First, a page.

Travel between cities and towns in the occupied territories will also be restricted, while the Al-Aqsa Mosque will remain closed.
A curfew covering the capital Khartoum will be extended for two-weeks from Tuesday, coinciding with the Eid Al-Fitr holidays.
Citizens in Khartoum will also be barred from visiting family members outside the capital.
Egypt will impose a partial curfew during the Eid Al-Fitr holidays starting from 5pm until the next morning.
Parks, beaches, restaurants, entertainment venues and commercial centres will be closed from 24th to 29th May.
Public transport will be temporarily suspended and travel between governorates will be banned.
Muslims have been told to conduct Taraweeh prayers from their homes.
The Libyan government announced a three-day curfew for the capital Tripoli during the Eid holidays.
Algeria will see a partial curfew continue during the Eid holidays, but authorities have rejected the idea of a nationwide lockdown.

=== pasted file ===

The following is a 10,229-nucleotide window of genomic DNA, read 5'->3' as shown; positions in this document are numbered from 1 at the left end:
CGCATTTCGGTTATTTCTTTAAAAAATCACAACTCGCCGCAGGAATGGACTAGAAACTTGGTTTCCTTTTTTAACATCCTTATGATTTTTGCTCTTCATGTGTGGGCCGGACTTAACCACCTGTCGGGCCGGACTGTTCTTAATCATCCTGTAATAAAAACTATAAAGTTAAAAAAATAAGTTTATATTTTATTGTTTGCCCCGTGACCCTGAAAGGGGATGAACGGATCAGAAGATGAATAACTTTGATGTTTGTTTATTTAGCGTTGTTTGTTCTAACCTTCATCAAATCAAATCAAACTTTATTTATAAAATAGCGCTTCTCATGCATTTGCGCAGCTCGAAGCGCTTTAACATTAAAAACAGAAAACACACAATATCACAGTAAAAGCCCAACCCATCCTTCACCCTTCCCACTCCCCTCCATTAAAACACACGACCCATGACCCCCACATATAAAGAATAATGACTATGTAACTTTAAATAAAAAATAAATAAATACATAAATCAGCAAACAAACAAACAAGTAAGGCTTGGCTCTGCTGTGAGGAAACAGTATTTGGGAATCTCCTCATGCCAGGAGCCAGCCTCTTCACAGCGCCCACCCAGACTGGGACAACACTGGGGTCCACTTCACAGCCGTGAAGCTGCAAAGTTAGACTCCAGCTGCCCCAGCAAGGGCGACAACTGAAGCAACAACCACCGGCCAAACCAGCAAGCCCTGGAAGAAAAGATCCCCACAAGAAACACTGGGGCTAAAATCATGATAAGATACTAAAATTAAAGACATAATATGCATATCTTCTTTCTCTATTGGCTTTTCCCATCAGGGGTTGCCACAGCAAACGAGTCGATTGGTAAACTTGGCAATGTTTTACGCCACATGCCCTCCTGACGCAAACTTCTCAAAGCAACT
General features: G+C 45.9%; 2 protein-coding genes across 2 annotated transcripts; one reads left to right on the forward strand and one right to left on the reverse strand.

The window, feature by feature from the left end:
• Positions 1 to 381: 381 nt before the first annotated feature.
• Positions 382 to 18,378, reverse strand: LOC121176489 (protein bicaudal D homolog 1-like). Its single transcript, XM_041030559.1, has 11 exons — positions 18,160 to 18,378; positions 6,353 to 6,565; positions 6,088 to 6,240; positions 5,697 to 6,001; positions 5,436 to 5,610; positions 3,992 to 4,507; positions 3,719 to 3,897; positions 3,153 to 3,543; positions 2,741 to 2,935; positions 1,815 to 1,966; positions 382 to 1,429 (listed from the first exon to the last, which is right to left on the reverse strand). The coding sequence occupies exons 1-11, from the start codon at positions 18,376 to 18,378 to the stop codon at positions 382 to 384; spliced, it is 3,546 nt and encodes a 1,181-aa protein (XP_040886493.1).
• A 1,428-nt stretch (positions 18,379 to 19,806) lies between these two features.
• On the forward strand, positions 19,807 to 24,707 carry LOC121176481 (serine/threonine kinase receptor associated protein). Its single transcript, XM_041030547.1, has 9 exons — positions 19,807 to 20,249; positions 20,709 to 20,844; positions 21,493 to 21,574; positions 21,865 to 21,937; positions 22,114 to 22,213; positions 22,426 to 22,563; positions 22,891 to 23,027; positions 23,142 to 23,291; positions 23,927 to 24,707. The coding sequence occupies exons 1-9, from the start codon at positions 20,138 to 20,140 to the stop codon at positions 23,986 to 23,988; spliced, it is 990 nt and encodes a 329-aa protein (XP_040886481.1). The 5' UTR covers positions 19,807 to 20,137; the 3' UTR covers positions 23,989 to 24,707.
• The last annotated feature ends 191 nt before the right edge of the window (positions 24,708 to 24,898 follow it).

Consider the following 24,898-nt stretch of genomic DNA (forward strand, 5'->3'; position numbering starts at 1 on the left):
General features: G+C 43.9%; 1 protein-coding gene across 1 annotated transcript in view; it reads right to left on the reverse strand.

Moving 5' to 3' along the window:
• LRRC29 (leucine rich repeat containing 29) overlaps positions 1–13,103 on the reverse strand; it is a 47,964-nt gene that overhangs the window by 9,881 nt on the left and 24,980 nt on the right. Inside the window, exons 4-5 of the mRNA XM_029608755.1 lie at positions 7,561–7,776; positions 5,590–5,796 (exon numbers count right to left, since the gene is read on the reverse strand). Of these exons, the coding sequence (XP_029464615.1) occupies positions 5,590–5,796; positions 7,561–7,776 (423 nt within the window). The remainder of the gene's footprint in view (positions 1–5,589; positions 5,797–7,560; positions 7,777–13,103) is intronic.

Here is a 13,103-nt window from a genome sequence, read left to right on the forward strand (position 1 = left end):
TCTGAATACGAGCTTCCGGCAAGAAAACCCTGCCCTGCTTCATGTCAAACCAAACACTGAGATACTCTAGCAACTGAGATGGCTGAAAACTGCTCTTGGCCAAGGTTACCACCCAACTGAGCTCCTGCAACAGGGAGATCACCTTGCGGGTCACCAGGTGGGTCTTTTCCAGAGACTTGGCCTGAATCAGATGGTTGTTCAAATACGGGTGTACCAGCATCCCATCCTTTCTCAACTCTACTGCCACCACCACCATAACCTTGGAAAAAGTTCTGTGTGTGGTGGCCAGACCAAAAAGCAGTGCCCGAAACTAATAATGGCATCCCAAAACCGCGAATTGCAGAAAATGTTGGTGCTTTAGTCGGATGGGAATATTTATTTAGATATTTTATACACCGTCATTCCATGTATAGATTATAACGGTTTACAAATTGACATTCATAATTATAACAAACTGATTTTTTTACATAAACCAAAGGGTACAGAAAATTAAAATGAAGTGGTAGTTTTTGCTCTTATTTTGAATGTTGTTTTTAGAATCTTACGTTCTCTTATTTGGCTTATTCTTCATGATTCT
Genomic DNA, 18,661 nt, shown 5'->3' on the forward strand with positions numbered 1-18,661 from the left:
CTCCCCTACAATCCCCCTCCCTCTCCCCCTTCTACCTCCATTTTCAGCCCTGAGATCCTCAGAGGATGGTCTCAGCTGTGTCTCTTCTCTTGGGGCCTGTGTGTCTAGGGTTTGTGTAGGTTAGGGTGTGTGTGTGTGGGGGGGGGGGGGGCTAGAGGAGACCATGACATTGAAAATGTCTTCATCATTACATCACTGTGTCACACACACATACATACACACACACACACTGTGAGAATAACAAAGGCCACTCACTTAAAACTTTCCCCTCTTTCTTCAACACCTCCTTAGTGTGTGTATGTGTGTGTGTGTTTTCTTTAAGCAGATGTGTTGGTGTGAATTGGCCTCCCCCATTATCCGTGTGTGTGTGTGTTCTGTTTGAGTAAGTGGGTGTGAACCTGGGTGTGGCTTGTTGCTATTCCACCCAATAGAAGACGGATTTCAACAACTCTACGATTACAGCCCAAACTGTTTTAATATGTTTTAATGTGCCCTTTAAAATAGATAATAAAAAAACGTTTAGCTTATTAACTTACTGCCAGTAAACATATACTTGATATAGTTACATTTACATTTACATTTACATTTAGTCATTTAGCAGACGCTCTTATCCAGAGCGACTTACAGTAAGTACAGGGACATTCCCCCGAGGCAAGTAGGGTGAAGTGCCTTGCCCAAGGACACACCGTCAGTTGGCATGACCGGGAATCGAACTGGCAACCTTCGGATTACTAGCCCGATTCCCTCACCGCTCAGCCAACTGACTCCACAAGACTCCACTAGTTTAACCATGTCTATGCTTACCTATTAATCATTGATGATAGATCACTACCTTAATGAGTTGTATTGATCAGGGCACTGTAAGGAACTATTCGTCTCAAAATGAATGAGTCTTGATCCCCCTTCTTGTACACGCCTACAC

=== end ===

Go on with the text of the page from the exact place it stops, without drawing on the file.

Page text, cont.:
Tunisia announced that travel between different regions will be banned during Eid Al-Fitr.
Public and communal gatherings that might lead to the spread of the virus have also been prohibited.
Morocco's state of emergency - enacted at the start of the coronavirus crisis in March - was due to end for the Eid Al-Fitr holidays.
The government has now announced that the state of emergency will continue until 10 June, meaning that Eid Al-Fitr will be celebrated under lockdown.
Muslims will have to pray from home with a curfew in place from 7pm to 5am.
Mauritania's government had recently allowed mosques to re-open but then re-instated a ban on public prayers following a new spike in cases, which is likely to continue during the Eid holidays.